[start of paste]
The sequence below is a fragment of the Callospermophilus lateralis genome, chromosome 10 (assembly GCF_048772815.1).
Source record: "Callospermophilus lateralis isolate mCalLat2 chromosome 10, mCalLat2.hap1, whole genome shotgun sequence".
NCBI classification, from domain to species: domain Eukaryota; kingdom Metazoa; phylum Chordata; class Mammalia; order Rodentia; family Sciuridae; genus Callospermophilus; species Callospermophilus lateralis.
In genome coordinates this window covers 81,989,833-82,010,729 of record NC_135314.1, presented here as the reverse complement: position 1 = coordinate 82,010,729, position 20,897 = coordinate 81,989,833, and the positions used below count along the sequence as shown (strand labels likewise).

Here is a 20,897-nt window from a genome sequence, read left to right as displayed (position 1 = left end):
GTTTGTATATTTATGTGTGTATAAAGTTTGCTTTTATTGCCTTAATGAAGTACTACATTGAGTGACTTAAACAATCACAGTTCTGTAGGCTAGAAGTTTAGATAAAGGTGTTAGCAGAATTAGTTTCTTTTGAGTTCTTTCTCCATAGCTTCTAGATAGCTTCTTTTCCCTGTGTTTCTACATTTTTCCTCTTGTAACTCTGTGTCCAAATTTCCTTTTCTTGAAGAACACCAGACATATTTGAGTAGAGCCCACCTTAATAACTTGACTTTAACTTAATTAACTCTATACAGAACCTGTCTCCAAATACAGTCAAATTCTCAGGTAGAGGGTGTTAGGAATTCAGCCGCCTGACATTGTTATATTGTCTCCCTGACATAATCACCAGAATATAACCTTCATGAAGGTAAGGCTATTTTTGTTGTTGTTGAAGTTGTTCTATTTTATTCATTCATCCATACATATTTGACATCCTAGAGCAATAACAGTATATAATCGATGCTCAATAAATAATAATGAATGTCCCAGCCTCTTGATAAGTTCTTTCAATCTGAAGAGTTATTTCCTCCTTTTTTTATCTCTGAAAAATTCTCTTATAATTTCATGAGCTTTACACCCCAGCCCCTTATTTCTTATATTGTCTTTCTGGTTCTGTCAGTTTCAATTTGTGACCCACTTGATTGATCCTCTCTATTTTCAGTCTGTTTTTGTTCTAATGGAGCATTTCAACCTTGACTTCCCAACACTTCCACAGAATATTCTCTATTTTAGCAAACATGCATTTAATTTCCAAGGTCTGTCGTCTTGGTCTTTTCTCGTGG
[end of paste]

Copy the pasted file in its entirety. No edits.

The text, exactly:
The sequence below is a fragment of the Callospermophilus lateralis genome, chromosome 10 (assembly GCF_048772815.1).
Source record: "Callospermophilus lateralis isolate mCalLat2 chromosome 10, mCalLat2.hap1, whole genome shotgun sequence".
NCBI classification, from domain to species: domain Eukaryota; kingdom Metazoa; phylum Chordata; class Mammalia; order Rodentia; family Sciuridae; genus Callospermophilus; species Callospermophilus lateralis.
In genome coordinates this window covers 81,989,833-82,010,729 of record NC_135314.1, presented here as the reverse complement: position 1 = coordinate 82,010,729, position 20,897 = coordinate 81,989,833, and the positions used below count along the sequence as shown (strand labels likewise).

Here is a 20,897-nt window from a genome sequence, read left to right as displayed (position 1 = left end):
GTTTGTATATTTATGTGTGTATAAAGTTTGCTTTTATTGCCTTAATGAAGTACTACATTGAGTGACTTAAACAATCACAGTTCTGTAGGCTAGAAGTTTAGATAAAGGTGTTAGCAGAATTAGTTTCTTTTGAGTTCTTTCTCCATAGCTTCTAGATAGCTTCTTTTCCCTGTGTTTCTACATTTTTCCTCTTGTAACTCTGTGTCCAAATTTCCTTTTCTTGAAGAACACCAGACATATTTGAGTAGAGCCCACCTTAATAACTTGACTTTAACTTAATTAACTCTATACAGAACCTGTCTCCAAATACAGTCAAATTCTCAGGTAGAGGGTGTTAGGAATTCAGCCGCCTGACATTGTTATATTGTCTCCCTGACATAATCACCAGAATATAACCTTCATGAAGGTAAGGCTATTTTTGTTGTTGTTGAAGTTGTTCTATTTTATTCATTCATCCATACATATTTGACATCCTAGAGCAATAACAGTATATAATCGATGCTCAATAAATAATAATGAATGTCCCAGCCTCTTGATAAGTTCTTTCAATCTGAAGAGTTATTTCCTCCTTTTTTTATCTCTGAAAAATTCTCTTATAATTTCATGAGCTTTACACCCCAGCCCCTTATTTCTTATATTGTCTTTCTGGTTCTGTCAGTTTCAATTTGTGACCCACTTGATTGATCCTCTCTATTTTCAGTCTGTTTTTGTTCTAATGGAGCATTTCAACCTTGACTTCCCAACACTTCCACAGAATATTCTCTATTTTAGCAAACATGCATTTAATTTCCAAGGTCTGTCGTCTTGGTCTTTTCTCGTGG